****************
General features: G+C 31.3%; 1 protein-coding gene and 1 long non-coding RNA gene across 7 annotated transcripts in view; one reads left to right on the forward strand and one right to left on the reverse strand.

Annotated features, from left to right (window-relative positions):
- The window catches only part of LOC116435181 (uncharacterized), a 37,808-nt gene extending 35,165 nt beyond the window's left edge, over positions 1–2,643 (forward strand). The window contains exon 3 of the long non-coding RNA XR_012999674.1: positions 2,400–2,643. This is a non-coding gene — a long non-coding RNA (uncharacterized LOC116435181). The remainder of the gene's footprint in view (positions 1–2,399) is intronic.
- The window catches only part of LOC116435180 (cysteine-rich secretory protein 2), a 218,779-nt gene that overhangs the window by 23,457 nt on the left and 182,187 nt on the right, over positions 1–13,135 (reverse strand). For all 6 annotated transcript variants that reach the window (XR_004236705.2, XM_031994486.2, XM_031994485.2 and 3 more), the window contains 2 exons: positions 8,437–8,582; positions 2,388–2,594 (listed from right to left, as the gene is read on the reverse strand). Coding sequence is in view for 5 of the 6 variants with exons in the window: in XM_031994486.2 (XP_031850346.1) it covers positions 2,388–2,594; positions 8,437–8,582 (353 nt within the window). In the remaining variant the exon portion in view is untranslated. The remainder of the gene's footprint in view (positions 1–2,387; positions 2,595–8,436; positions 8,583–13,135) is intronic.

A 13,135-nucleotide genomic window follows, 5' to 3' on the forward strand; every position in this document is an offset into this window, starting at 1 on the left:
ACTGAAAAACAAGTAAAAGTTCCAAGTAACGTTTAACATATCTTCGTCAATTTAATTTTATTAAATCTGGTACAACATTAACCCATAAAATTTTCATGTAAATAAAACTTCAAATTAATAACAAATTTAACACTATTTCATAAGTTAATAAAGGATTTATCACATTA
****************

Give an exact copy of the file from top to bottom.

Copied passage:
General features: G+C 31.3%; 1 protein-coding gene and 1 long non-coding RNA gene across 7 annotated transcripts in view; one reads left to right on the forward strand and one right to left on the reverse strand.

Annotated features, from left to right (window-relative positions):
- The window catches only part of LOC116435181 (uncharacterized), a 37,808-nt gene extending 35,165 nt beyond the window's left edge, over positions 1–2,643 (forward strand). The window contains exon 3 of the long non-coding RNA XR_012999674.1: positions 2,400–2,643. This is a non-coding gene — a long non-coding RNA (uncharacterized LOC116435181). The remainder of the gene's footprint in view (positions 1–2,399) is intronic.
- The window catches only part of LOC116435180 (cysteine-rich secretory protein 2), a 218,779-nt gene that overhangs the window by 23,457 nt on the left and 182,187 nt on the right, over positions 1–13,135 (reverse strand). For all 6 annotated transcript variants that reach the window (XR_004236705.2, XM_031994486.2, XM_031994485.2 and 3 more), the window contains 2 exons: positions 8,437–8,582; positions 2,388–2,594 (listed from right to left, as the gene is read on the reverse strand). Coding sequence is in view for 5 of the 6 variants with exons in the window: in XM_031994486.2 (XP_031850346.1) it covers positions 2,388–2,594; positions 8,437–8,582 (353 nt within the window). In the remaining variant the exon portion in view is untranslated. The remainder of the gene's footprint in view (positions 1–2,387; positions 2,595–8,436; positions 8,583–13,135) is intronic.

A 13,135-nucleotide genomic window follows, 5' to 3' on the forward strand; every position in this document is an offset into this window, starting at 1 on the left:
ACTGAAAAACAAGTAAAAGTTCCAAGTAACGTTTAACATATCTTCGTCAATTTAATTTTATTAAATCTGGTACAACATTAACCCATAAAATTTTCATGTAAATAAAACTTCAAATTAATAACAAATTTAACACTATTTCATAAGTTAATAAAGGATTTATCACATTA